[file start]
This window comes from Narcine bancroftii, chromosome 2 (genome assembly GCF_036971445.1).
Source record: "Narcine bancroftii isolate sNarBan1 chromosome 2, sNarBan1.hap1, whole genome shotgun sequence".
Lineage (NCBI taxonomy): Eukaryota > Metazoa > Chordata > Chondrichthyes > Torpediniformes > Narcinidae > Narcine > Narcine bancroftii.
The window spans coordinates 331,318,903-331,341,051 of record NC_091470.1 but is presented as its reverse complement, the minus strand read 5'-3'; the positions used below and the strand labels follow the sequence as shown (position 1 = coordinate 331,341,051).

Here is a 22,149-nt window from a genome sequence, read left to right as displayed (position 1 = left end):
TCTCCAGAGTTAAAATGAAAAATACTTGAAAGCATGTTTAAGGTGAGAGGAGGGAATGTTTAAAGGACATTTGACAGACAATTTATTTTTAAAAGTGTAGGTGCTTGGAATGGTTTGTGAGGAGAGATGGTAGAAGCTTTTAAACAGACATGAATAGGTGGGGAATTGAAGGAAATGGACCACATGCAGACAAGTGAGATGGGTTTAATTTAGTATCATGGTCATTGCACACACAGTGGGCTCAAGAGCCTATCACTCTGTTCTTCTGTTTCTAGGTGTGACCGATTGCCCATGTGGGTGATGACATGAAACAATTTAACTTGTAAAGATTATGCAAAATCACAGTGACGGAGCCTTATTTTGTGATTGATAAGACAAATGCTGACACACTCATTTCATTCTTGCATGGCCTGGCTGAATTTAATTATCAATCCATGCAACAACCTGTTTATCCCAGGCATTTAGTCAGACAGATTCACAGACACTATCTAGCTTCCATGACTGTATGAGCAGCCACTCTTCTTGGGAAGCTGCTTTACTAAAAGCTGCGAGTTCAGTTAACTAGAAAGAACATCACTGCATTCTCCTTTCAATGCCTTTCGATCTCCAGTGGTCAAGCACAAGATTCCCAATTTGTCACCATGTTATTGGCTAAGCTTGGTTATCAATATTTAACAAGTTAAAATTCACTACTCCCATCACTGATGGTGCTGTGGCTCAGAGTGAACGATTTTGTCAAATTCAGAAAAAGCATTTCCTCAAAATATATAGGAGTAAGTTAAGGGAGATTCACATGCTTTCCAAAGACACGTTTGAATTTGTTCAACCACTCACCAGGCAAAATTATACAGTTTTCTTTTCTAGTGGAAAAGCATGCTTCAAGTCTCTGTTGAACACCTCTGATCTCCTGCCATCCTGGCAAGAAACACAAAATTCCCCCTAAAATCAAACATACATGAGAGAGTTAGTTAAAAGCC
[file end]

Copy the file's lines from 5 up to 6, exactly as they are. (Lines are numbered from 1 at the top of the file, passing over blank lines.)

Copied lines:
Here is a 22,149-nt window from a genome sequence, read left to right as displayed (position 1 = left end):
TCTCCAGAGTTAAAATGAAAAATACTTGAAAGCATGTTTAAGGTGAGAGGAGGGAATGTTTAAAGGACATTTGACAGACAATTTATTTTTAAAAGTGTAGGTGCTTGGAATGGTTTGTGAGGAGAGATGGTAGAAGCTTTTAAACAGACATGAATAGGTGGGGAATTGAAGGAAATGGACCACATGCAGACAAGTGAGATGGGTTTAATTTAGTATCATGGTCATTGCACACACAGTGGGCTCAAGAGCCTATCACTCTGTTCTTCTGTTTCTAGGTGTGACCGATTGCCCATGTGGGTGATGACATGAAACAATTTAACTTGTAAAGATTATGCAAAATCACAGTGACGGAGCCTTATTTTGTGATTGATAAGACAAATGCTGACACACTCATTTCATTCTTGCATGGCCTGGCTGAATTTAATTATCAATCCATGCAACAACCTGTTTATCCCAGGCATTTAGTCAGACAGATTCACAGACACTATCTAGCTTCCATGACTGTATGAGCAGCCACTCTTCTTGGGAAGCTGCTTTACTAAAAGCTGCGAGTTCAGTTAACTAGAAAGAACATCACTGCATTCTCCTTTCAATGCCTTTCGATCTCCAGTGGTCAAGCACAAGATTCCCAATTTGTCACCATGTTATTGGCTAAGCTTGGTTATCAATATTTAACAAGTTAAAATTCACTACTCCCATCACTGATGGTGCTGTGGCTCAGAGTGAACGATTTTGTCAAATTCAGAAAAAGCATTTCCTCAAAATATATAGGAGTAAGTTAAGGGAGATTCACATGCTTTCCAAAGACACGTTTGAATTTGTTCAACCACTCACCAGGCAAAATTATACAGTTTTCTTTTCTAGTGGAAAAGCATGCTTCAAGTCTCTGTTGAACACCTCTGATCTCCTGCCATCCTGGCAAGAAACACAAAATTCCCCCTAAAATCAAACATACATGAGAGAGTTAGTTAAAAGCC